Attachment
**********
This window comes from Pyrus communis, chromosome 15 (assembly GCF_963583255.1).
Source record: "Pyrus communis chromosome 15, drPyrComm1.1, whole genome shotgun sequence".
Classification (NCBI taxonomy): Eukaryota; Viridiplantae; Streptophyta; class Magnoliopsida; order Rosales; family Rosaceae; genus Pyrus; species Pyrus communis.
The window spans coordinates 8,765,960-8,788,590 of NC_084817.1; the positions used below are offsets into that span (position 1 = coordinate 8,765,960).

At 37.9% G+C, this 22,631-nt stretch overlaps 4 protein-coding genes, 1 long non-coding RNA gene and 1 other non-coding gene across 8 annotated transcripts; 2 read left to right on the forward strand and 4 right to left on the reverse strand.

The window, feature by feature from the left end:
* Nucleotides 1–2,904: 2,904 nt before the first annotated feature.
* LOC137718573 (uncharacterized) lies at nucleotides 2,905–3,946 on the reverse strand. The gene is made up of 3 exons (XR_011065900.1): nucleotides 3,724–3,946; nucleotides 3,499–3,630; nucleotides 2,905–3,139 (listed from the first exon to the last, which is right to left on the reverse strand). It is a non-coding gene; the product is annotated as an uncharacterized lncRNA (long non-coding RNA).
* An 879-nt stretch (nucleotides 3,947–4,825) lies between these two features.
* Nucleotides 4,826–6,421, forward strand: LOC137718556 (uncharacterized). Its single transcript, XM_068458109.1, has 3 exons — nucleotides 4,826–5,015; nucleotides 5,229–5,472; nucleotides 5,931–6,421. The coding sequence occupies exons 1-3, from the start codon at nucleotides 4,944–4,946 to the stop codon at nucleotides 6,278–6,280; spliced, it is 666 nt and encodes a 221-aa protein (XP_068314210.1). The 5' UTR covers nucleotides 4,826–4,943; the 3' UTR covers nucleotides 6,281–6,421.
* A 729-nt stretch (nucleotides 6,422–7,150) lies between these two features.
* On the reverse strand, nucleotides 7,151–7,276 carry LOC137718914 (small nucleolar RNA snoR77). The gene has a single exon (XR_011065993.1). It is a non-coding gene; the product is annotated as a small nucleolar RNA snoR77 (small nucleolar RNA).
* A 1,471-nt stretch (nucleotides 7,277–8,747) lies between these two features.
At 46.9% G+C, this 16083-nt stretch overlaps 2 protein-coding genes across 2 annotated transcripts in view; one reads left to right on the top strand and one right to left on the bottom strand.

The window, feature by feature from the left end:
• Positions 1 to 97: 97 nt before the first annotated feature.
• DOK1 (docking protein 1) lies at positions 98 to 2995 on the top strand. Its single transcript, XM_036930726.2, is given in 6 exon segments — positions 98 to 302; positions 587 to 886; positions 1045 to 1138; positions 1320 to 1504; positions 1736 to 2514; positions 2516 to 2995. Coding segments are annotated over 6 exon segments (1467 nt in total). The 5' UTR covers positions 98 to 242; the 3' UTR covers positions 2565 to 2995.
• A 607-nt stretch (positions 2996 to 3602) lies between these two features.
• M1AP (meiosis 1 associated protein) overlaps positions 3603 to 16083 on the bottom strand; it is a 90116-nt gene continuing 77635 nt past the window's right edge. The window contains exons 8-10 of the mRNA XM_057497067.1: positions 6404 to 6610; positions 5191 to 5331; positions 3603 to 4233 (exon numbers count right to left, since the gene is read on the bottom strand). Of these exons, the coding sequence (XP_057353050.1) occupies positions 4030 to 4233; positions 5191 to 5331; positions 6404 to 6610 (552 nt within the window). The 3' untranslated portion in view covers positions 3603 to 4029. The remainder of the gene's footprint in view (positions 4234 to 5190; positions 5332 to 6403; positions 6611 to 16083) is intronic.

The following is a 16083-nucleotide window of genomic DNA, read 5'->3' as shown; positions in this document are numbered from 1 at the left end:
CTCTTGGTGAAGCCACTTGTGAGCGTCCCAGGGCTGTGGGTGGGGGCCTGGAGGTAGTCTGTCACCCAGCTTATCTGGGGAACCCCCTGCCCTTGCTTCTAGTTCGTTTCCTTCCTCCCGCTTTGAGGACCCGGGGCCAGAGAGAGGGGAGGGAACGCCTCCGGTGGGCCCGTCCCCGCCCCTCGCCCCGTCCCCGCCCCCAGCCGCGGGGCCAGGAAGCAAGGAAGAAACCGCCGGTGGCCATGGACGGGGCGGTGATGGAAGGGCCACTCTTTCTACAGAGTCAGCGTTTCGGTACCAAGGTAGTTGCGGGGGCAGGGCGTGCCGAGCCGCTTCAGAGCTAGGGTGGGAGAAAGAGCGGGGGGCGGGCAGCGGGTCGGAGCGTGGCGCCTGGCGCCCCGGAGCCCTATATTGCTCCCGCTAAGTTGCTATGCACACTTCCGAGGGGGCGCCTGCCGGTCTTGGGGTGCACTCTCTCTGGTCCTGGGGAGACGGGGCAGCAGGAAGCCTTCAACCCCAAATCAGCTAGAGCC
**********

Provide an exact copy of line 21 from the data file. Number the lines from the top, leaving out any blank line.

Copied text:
CTCTTGGTGAAGCCACTTGTGAGCGTCCCAGGGCTGTGGGTGGGGGCCTGGAGGTAGTCTGTCACCCAGCTTATCTGGGGAACCCCCTGCCCTTGCTTCTAGTTCGTTTCCTTCCTCCCGCTTTGAGGACCCGGGGCCAGAGAGAGGGGAGGGAACGCCTCCGGTGGGCCCGTCCCCGCCCCTCGCCCCGTCCCCGCCCCCAGCCGCGGGGCCAGGAAGCAAGGAAGAAACCGCCGGTGGCCATGGACGGGGCGGTGATGGAAGGGCCACTCTTTCTACAGAGTCAGCGTTTCGGTACCAAGGTAGTTGCGGGGGCAGGGCGTGCCGAGCCGCTTCAGAGCTAGGGTGGGAGAAAGAGCGGGGGGCGGGCAGCGGGTCGGAGCGTGGCGCCTGGCGCCCCGGAGCCCTATATTGCTCCCGCTAAGTTGCTATGCACACTTCCGAGGGGGCGCCTGCCGGTCTTGGGGTGCACTCTCTCTGGTCCTGGGGAGACGGGGCAGCAGGAAGCCTTCAACCCCAAATCAGCTAGAGCC